Serbia

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BRUSSELS — Serbia’s ambassador to NATO was chatting and joking with colleagues in a multistory parking garage at Brussels Airport when he suddenly strolled to a barrier, climbed over and flung himself to the ground below, a diplomat said.

By the time his shocked colleagues reached him, Branislav Milinkovic was dead.

His motives are a mystery. Three diplomats who knew Milinkovic said he did not appear distraught in the hours leading up to his death Tuesday night. He seemed to be going about his regular business, they said, picking up an arriving delegation of six Serbian officials who were to hold talks with NATO, the alliance that went to war with his country just 13 years ago.

“It was indeed a suicide,” Ine Van Wymersch of the Brussels prosecutor’s office said. She said no further investigation was planned.

The diplomats, who spoke on condition of anonymity because they were not authorized to release details, said they knew of no circumstances — private or professional — that would have prompted him to take his own life. Milinkovic, 52, had mentioned to colleagues at diplomatic functions that he was unhappy about living apart from his wife, a Serbian diplomat based in Vienna, and their 17-year-old son.

BELGRADE, Serbia — Serbia’s police on Wednesday banned a Gay Pride march in Belgrade, citing security concerns but also complying with a request from Serbia’s Christian Orthodox church.

Police said they were banning the march planned for Saturday because they feared a repeat of the violence in 2010, when right-wing groups attacked a Gay Pride event in Belgrade. That triggered day-long clashes with the police which left more than 100 people injured.
 

Last year’s gay pride march also was banned by authorities.

The current ban was announced after Patriarch Irinej, the head of Serbia’s Christian Orthodox church, urged the government to prevent Saturday’s march. In a statement, he said such a “parade of shame” would cast a “moral shadow” on Serbia — a conservative Balkan country whose gay population has faced threats and harassment.

BRUSSELS — European Union leaders formally made Serbia a candidate for membership in the bloc, in a remarkable turnaround for a country considered a pariah just over a decade ago.

Serbia had been widely expected to get EU candidacy in December after it captured two top war crimes suspects, but was disappointed when Germany delayed the move, saying it wanted to see more progress in talks with Kosovo.

“We agreed tonight to grant Serbia the status of candidate country,” EU President Herman Van Rompuy said after a meeting of the bloc’s heads of state and government.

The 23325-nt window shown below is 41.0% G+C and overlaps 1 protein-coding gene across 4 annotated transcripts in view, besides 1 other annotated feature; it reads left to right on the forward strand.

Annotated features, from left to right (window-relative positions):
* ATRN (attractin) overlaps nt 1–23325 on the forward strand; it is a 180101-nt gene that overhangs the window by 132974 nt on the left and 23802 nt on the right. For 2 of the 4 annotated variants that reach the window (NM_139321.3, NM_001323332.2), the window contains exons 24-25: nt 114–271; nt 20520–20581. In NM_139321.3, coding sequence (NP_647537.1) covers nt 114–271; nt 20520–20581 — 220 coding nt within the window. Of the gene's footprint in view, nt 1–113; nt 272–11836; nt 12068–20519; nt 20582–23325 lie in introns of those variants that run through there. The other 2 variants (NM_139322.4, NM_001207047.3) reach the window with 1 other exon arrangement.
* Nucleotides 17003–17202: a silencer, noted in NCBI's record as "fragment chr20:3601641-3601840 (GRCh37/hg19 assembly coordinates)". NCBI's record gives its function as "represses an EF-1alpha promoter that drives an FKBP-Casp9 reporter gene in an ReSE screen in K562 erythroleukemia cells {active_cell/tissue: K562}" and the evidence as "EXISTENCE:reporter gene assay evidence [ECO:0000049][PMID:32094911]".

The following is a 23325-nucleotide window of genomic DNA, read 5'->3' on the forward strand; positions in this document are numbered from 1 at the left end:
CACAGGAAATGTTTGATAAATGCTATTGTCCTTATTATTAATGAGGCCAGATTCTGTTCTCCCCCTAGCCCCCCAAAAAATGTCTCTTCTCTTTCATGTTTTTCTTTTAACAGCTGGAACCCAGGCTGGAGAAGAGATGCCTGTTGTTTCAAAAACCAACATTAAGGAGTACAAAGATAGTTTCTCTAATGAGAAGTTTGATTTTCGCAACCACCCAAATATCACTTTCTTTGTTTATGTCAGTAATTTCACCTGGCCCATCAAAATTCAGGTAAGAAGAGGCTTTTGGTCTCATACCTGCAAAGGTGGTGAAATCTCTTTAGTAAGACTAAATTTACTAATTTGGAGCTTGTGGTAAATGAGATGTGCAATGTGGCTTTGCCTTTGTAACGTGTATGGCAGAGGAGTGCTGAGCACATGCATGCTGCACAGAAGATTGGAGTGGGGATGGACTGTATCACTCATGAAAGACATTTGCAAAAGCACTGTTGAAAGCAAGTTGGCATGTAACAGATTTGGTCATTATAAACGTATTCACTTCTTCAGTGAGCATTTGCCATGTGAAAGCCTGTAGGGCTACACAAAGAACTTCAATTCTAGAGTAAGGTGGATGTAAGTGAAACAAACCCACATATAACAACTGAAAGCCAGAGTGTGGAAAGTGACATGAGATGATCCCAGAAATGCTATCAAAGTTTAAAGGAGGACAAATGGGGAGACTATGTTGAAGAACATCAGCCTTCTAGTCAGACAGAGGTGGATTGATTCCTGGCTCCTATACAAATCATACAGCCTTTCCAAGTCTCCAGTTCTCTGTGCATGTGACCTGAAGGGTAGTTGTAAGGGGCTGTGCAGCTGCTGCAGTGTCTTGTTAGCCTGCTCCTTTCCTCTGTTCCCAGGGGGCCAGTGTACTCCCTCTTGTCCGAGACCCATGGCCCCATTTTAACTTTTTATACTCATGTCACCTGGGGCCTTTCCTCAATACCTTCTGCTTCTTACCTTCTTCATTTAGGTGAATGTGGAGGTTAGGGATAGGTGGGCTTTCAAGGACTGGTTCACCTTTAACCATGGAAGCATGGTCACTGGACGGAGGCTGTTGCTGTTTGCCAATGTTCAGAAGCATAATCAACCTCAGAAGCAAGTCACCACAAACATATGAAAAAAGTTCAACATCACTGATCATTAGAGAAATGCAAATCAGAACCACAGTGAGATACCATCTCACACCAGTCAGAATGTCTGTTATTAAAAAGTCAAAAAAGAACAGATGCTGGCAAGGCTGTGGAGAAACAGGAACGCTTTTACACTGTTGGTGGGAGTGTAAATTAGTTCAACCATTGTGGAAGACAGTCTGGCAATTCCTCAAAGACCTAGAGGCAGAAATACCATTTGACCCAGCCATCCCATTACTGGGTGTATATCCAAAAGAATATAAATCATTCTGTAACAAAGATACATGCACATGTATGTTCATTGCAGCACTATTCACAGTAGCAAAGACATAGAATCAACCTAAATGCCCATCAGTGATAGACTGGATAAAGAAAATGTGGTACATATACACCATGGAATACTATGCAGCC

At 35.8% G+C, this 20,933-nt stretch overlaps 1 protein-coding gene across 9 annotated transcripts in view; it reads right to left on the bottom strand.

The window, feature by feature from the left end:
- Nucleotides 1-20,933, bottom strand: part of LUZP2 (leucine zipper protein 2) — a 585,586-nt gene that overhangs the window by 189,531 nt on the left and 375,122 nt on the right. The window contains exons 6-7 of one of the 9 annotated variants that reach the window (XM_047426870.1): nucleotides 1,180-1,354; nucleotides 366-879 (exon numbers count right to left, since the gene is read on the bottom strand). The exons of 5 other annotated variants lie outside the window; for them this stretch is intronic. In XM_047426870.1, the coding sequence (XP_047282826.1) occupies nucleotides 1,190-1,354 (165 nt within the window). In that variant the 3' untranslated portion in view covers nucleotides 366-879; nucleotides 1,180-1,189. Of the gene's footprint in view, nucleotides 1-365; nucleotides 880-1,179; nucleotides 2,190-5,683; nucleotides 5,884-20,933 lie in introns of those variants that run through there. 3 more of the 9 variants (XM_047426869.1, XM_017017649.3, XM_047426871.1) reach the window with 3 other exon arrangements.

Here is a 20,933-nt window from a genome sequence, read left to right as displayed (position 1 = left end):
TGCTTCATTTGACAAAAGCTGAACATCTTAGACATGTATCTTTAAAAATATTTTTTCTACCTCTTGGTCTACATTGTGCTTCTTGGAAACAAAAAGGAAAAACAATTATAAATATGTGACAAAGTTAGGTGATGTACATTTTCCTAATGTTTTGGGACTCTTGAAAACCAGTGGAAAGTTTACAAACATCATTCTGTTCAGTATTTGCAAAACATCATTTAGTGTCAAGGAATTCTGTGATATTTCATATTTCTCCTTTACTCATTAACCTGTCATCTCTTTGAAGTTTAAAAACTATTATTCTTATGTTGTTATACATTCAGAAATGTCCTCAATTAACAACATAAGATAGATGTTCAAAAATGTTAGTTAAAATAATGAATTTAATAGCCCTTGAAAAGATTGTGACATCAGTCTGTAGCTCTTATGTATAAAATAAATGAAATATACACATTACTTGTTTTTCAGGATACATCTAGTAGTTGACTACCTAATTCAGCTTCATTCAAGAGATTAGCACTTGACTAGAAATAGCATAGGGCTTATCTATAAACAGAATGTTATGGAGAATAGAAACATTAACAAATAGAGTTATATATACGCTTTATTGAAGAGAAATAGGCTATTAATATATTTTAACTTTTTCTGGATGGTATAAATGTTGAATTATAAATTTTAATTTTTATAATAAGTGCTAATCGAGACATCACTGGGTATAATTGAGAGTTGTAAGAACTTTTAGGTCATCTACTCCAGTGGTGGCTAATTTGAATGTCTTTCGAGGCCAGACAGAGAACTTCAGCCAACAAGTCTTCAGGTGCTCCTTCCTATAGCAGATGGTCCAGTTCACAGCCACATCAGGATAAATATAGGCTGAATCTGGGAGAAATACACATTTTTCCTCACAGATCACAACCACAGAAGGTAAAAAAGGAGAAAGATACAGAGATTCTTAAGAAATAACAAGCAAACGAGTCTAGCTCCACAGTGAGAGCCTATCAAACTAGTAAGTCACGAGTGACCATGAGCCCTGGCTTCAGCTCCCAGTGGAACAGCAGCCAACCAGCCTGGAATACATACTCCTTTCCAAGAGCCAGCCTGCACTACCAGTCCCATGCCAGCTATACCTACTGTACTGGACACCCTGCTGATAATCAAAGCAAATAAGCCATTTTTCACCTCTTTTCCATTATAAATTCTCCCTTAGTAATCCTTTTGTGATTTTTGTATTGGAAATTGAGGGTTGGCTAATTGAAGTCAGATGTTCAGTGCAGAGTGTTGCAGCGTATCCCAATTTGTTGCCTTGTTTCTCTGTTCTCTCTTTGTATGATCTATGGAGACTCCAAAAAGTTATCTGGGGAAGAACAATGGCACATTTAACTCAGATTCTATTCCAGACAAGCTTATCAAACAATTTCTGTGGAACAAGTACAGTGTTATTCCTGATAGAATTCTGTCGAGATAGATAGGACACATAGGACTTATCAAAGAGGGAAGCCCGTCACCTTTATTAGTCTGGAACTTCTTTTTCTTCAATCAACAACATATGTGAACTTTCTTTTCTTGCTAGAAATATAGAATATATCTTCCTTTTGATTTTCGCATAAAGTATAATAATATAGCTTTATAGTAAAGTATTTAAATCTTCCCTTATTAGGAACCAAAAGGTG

“This is a remarkable result,” he said. “I hope Belgrade will continue to encourage good neighborly relations in the Western Balkans.”

Serbia spent much of the 1990s ostracized and isolated from the EU after its then-strongman Slobodan Milosevic started the wars in Croatia, Bosnia and Kosovo. In 1999, NATO bombed Serbia to prevent a crackdown on ethnic Albanians.

Candidate status is an initial step on the road to EU membership. Belgrade will still probably have to wait for about a year to open actual accession negotiations, which can then drag on for several years.

Still, the EU move is politically important for Serbia’s pro-EU president, Boris Tadic, whose party faces elections soon.

The European Parliament urged the bloc’s executive body on Thursday to open accession negotiations with Serbia as soon as possible.

Kosovo, which many Serbs consider the cradle of their statehood and religion, came under international control after the 1999 war during which NATO forces ejected Milosevic’s troops. Kosovo declared independence in 2008, but Serbia refuses to recognize it.

The EU has not set recognition of Kosovo as a formal requirement for Serbia’s candidacy, but it insists Serbia establish “good-neighborly relations” with its former province.

Over the past year, the two sides have been engaged in EU-mediated talks dealing mostly with practical matters such as recognizing each other’s official documents. A key agreement reached last month allows Kosovo to represent itself in international conferences and spell out the technical details of how Serbia and Kosovo will manage their joint borders and border crossings.

Kosovo has been recognized by nearly 90 nations, including 22 of the EU’s 27 member states. But Serbia has blocked its membership in the U.N., where many countries also reject unilateral declarations of independence.

Tim Judah, a London-based Balkan analyst and author, said the EU decision was good for Serbia “because it means that minds can concentrate on the building a better Serbia for the future, and not resort to looking back to the past.”

“What is good for Serbia is also good for the region,” Judah said. “A sign of confidence in the biggest state of the western Balkans will always have at least some effect with the neighbors.” 

 

Slobodan Lekic can be reached on Twitter at http://twitter.com/slekich